startMMDReplace = "<mso-declaration value='\1' />"
doc = re.sub(startMMD, startMMDReplace, doc)
endMMD = r'<\!\[endif\]>'
endMMDReplace = "<m  so-declaration value='endif' />"
doc = re.sub(endMMD, endMMDReplace, doc)

Now we can put it all together:

def parsehtmlfile(self, htmfilename):
  self.htmfilename = htmfilename
  self.doc = open(htmfilename).read()
  #Remove mutant markup using regular expressions
  self.doc = EscapeMMD(self.doc)
  #Create a libxml2 XML document
  self.htmldoc = libxml2.htmlParseDoc(self.doc, None)
  

There is one more complication to deal with. The list items in the original Word document had the style L1*, but the paragraph here is marked as class="L10". We need to look in the CSS stylesheet, in the head, to resolve this indirection. Here you will find a CSS rule that contains the property we are looking for: mso-style-name. The trick here is to extract the stylesheet and build a lookup table of class names, so you can say getstylename('L10') and get the answer L1*.

p.L10, li.L10, div.L10
  {mso-style-name:L1*;
  mso-style-parent:B1;
  margin-top:6.0pt;
  ...
  mso-ansi-language:EN-AU;}
So we grab the all the contents of all of the styleNodes:

styleNodes = self.htmlDoc.xpathEval("//*[local-name() = 'style']")
  styles = ''
  for styleNode in styleNodes:
      styles += styleNode.serialize()

And call something to extract the style names and store them in a dictionary:

   self.extractstyles(styles)

Then it's a matter of using the magic of XPath to visit every node in the document that has a class attribute, and if there is one, add another made-up attribute: mso-style-name.

    classNodes = self.htmldoc.xpathEval('//*[@class]')
  for classy in classNodes:
      className = classy.prop('class')
      msoStyle = self.getStyleName(className)
      if msoStyle:
          classy.newProp('mso-style-name', msoStyle)

Now we have a libxml2 document object ready to serialize. The weird Microsoft markup has been escaped into mmd elements, and namespaces have been escaped. The final step is to use a little bit of XSLT to serialize the document. The only interesting part of this is the part that puts the namespaces back, by matching elements that have an underscore in their names and doing some string manipulation to reinstate the namespaces.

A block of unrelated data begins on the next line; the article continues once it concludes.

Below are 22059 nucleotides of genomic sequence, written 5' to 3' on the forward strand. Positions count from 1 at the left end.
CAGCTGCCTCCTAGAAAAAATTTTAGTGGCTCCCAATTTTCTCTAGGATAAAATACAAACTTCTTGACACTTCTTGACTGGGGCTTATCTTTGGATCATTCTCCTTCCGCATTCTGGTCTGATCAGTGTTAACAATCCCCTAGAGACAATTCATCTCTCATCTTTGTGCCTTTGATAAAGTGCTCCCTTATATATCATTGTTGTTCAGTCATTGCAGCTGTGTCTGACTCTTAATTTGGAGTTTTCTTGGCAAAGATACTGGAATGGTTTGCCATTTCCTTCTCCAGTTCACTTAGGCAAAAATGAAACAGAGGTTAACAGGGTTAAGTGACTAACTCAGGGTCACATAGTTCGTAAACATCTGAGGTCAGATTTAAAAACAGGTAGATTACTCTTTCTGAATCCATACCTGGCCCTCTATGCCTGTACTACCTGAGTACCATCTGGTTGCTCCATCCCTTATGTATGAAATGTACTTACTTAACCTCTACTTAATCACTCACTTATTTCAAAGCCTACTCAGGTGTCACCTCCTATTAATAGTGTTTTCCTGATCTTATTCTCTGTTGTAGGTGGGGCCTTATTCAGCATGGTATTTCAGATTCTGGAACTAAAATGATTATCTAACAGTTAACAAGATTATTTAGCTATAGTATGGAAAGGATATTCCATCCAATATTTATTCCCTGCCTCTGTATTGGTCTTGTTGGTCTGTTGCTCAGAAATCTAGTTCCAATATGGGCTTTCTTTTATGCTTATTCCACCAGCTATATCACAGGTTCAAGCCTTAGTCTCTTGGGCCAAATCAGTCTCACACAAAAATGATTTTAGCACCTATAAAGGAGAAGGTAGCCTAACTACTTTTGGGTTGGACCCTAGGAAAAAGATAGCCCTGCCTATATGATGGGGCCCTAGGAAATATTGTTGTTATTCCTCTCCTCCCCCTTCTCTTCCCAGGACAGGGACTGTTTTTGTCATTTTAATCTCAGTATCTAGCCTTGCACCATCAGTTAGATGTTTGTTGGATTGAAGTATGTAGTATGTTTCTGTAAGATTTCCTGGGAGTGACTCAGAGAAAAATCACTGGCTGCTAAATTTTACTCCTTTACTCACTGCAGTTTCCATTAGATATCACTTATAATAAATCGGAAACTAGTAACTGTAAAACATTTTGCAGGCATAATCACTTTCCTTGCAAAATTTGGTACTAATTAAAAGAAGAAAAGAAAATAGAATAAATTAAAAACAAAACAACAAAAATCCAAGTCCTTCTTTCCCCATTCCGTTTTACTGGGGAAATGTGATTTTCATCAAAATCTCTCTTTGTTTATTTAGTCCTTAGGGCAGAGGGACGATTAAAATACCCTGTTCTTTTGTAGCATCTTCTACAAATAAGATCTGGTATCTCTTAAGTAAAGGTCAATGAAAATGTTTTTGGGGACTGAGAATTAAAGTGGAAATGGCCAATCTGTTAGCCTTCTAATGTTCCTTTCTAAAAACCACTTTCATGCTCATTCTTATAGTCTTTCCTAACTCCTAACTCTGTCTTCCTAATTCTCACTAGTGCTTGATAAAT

<xsl:template match="*[contains(local-name(),'_')]">
<xsl:variable name="new-name" select="concat(substring-before(local-name(), '_'), ':',
     substring-after(local-name(), '_'))"/>
<xsl:element name="{$new-name}">
<xsl:apply-templates select="@*|node()" />
</xsl:element>
</xsl:template>

Finally, as promised, the return trip. There are only a few lines of Python, because I did it in XLST. This makes it portable across programming languages.

class xmltoword:
   xmldoc = ''
   styledoc = libxml2.parseDoc(wordxml2html)
   style = libxslt.parseStylesheetDoc(styledoc)
def __init__(self):
  pass
def parsexmlfile(self, fileName):
  self.xmldoc = libxml2.parseFile(fileName)

def output(self):           
  return self.style.applyStylesheet(self.xmldoc, None).serialize()

This kind of hackish transformation is but one way to approach the issue of getting Word documents into XML. One limitation is that while the round trip gives you a document that Word will accept, there are changes to whitespace and character encodings that mean you cannot automate testing across a large set of documents. To build a higher-fidelity version would require a custom parser. There are also ways of extracting XML from .doc files, and macro-based approaches, even using the OpenOffice.org word processor, which can read Word files (give or take a bit) and natively saves documents in XML. But as far as I know, my approach gives you the best crack at round-tripping documents, rather than siphoning off XML, provided you leave the proprietary stuff intact.

Before using this technique or the sample code on too many documents, try it out with a representative sample of real material from your users. And do be careful: my doctor friends tell me that they are still seeing a lot of injuries from the sharp edges on the inside of Microsoft Office files.



1 to 1 of 1
  1. tidy
    2004-12-10 04:13:37 nbarbosa
    • tidy
      2004-12-10 05:31:25 PeterSefton
1 to 1 of 1